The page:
James Ward

4 October 2010
User level
Required products

In Java it has become a standard practice to use a getter and setter notation to provide a consistent interface to an object’s properties. There is a reason why we don’t do the following in Java:
public String fullName;
The code above essentially creates an interface (or contract) between the class and the implementors of this class that does not allow us to change the underlying implementation of what gets returned when the fullName property is accessed on an instance of the class. So if someone has Java code that accesses the fullName property:
blah = obj.fullName;
Or sets the fullName property:
obj.fullName = "blah";
Then in Java there is no way to change the behavior of getting or setting the fullName property. If the author of the class wanted to change the underlying behavior of the getting or setting they would have to change how the implementors of the class interact with the class. That is obviously not ideal so in Java we typically hide properties with get and set functions. The Java language doesn’t yet have Java properties so we use methods to hide the implementation. So our Java class instead would be:
private String fullName; public String getFullName() { return fullName; } public void setFullName(String fullName) { this.fullName = fullName; }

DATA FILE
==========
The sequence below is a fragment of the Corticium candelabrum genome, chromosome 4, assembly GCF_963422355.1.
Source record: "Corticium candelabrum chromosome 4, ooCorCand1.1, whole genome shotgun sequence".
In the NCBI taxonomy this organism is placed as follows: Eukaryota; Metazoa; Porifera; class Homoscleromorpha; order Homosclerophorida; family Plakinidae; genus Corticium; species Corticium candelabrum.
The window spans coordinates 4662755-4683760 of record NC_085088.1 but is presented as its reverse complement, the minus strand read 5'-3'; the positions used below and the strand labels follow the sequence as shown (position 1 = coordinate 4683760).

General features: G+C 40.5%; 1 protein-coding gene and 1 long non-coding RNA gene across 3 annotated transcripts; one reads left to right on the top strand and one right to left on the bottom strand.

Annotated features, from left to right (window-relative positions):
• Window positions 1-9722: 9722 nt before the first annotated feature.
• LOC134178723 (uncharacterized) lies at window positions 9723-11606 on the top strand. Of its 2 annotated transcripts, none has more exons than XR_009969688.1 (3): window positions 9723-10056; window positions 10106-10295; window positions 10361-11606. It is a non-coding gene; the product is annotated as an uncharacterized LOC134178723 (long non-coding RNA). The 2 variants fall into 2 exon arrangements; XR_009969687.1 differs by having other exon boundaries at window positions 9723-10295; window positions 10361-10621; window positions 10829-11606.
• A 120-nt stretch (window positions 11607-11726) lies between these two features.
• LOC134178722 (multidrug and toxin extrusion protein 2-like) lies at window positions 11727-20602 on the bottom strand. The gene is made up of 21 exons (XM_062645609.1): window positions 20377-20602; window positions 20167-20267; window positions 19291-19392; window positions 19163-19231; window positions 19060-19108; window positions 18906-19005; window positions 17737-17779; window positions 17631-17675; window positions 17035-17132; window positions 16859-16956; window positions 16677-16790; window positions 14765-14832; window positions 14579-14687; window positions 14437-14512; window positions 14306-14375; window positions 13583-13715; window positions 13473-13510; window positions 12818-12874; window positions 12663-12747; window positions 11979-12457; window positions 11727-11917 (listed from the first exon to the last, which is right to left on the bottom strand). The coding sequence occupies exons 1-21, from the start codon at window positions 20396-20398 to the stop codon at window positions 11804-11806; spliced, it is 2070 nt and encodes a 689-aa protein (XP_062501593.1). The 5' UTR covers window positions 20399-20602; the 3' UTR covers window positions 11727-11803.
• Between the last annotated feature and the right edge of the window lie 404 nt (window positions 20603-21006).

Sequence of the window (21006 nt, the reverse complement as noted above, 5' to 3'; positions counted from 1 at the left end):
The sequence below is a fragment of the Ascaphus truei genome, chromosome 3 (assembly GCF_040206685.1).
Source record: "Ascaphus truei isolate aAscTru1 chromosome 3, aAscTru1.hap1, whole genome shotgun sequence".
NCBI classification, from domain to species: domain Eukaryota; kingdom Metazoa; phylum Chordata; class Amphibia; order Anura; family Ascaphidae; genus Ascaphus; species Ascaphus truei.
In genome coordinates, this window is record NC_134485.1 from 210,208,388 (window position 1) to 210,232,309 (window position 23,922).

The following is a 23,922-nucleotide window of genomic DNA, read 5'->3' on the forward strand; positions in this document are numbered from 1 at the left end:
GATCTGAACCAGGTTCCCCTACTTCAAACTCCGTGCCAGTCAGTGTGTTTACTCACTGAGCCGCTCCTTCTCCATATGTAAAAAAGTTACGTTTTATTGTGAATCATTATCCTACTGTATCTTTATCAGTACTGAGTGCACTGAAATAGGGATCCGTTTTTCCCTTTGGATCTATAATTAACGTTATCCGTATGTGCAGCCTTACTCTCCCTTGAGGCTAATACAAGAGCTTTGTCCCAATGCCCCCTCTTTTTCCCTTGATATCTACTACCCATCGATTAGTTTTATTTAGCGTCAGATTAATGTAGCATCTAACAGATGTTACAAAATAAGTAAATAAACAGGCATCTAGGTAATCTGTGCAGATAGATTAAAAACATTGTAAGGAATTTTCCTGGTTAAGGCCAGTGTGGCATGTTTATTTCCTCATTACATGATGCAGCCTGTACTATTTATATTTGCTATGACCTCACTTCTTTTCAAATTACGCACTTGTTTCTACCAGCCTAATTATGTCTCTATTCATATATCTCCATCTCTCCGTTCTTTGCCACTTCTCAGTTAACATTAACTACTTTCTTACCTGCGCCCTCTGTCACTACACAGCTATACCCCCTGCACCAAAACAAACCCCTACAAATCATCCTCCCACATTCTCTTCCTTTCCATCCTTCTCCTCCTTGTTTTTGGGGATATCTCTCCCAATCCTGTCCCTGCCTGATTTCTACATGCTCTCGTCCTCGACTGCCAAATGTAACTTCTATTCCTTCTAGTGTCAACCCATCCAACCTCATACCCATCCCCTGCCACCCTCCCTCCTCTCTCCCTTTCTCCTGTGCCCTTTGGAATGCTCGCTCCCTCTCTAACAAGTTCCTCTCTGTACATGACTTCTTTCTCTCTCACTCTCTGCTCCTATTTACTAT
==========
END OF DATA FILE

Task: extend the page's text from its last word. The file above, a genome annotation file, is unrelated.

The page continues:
This allows the class author to change the behavior of getting and setting the fullName property without changing the external interface.
In Flex it is not usually necessary to create the wrapper getter and setting functions on an object because ActionScript supports properties. This means that you can usually just create public properties like:
public var fullName:String;
If the internal implementation of getting or setting the fullName property needs to change, then the class can be adapted to have getter and setter functions without changing the external interface of the class:
private var _fullName:String; public function get fullName():String { return _fullName; } public function set fullName(_fullName:String):void { this._fullName = _fullName; }
To the class implementor the property fullName could still be get and set through the normal notations:
// getters blah = obj.fullName; blah = obj['fullName']; // setters obj.fullName = "blah"; obj['fullName'] = "blah";
Getting or setting the property would call the getter and setter functions instead of accessing the property directly. This allows the interface of the object to stay the same even if the underlying implementation of getting and setting the property changes. This also allows a class to dispatch events when properties change (this is how Data Binding works internally in Flex).
I see a lot of Java developers who are wary of public properties on ActionScript classes. Don’t be! ActionScript supports real properties so you shouldn’t ever need property getters and setters unless you are doing something out of the ordinary. And you can switch to getters and setters without changing the interface to the object.
If you would like to learn more about Flex and Java, refer to the Flex Developer Center Flex and Java page.